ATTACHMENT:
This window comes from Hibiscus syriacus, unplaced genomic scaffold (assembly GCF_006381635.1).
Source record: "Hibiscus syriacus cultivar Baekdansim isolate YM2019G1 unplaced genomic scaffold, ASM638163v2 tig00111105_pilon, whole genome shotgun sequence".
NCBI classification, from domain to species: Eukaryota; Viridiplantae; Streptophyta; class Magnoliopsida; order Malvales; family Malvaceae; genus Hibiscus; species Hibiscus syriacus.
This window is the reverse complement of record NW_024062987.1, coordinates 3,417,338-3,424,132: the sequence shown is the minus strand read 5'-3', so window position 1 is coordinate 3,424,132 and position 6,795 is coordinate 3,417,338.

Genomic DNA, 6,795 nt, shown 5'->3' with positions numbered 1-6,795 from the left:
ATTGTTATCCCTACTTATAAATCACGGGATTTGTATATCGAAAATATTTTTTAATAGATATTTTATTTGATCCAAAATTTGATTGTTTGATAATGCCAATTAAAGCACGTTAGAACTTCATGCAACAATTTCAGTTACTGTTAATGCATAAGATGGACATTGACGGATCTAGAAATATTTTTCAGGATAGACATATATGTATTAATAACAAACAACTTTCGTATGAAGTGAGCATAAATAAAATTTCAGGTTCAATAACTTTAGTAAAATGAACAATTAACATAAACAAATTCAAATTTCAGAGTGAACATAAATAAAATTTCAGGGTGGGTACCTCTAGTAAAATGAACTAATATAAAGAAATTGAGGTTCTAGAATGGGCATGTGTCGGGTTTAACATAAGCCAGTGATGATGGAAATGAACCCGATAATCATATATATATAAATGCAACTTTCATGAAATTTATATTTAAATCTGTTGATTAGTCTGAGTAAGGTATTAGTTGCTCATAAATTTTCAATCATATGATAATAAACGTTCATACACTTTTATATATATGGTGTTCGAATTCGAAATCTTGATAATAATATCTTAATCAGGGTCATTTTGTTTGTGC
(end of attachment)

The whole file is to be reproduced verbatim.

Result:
This window comes from Hibiscus syriacus, unplaced genomic scaffold (assembly GCF_006381635.1).
Source record: "Hibiscus syriacus cultivar Baekdansim isolate YM2019G1 unplaced genomic scaffold, ASM638163v2 tig00111105_pilon, whole genome shotgun sequence".
NCBI classification, from domain to species: Eukaryota; Viridiplantae; Streptophyta; class Magnoliopsida; order Malvales; family Malvaceae; genus Hibiscus; species Hibiscus syriacus.
This window is the reverse complement of record NW_024062987.1, coordinates 3,417,338-3,424,132: the sequence shown is the minus strand read 5'-3', so window position 1 is coordinate 3,424,132 and position 6,795 is coordinate 3,417,338.

Genomic DNA, 6,795 nt, shown 5'->3' with positions numbered 1-6,795 from the left:
ATTGTTATCCCTACTTATAAATCACGGGATTTGTATATCGAAAATATTTTTTAATAGATATTTTATTTGATCCAAAATTTGATTGTTTGATAATGCCAATTAAAGCACGTTAGAACTTCATGCAACAATTTCAGTTACTGTTAATGCATAAGATGGACATTGACGGATCTAGAAATATTTTTCAGGATAGACATATATGTATTAATAACAAACAACTTTCGTATGAAGTGAGCATAAATAAAATTTCAGGTTCAATAACTTTAGTAAAATGAACAATTAACATAAACAAATTCAAATTTCAGAGTGAACATAAATAAAATTTCAGGGTGGGTACCTCTAGTAAAATGAACTAATATAAAGAAATTGAGGTTCTAGAATGGGCATGTGTCGGGTTTAACATAAGCCAGTGATGATGGAAATGAACCCGATAATCATATATATATAAATGCAACTTTCATGAAATTTATATTTAAATCTGTTGATTAGTCTGAGTAAGGTATTAGTTGCTCATAAATTTTCAATCATATGATAATAAACGTTCATACACTTTTATATATATGGTGTTCGAATTCGAAATCTTGATAATAATATCTTAATCAGGGTCATTTTGTTTGTGC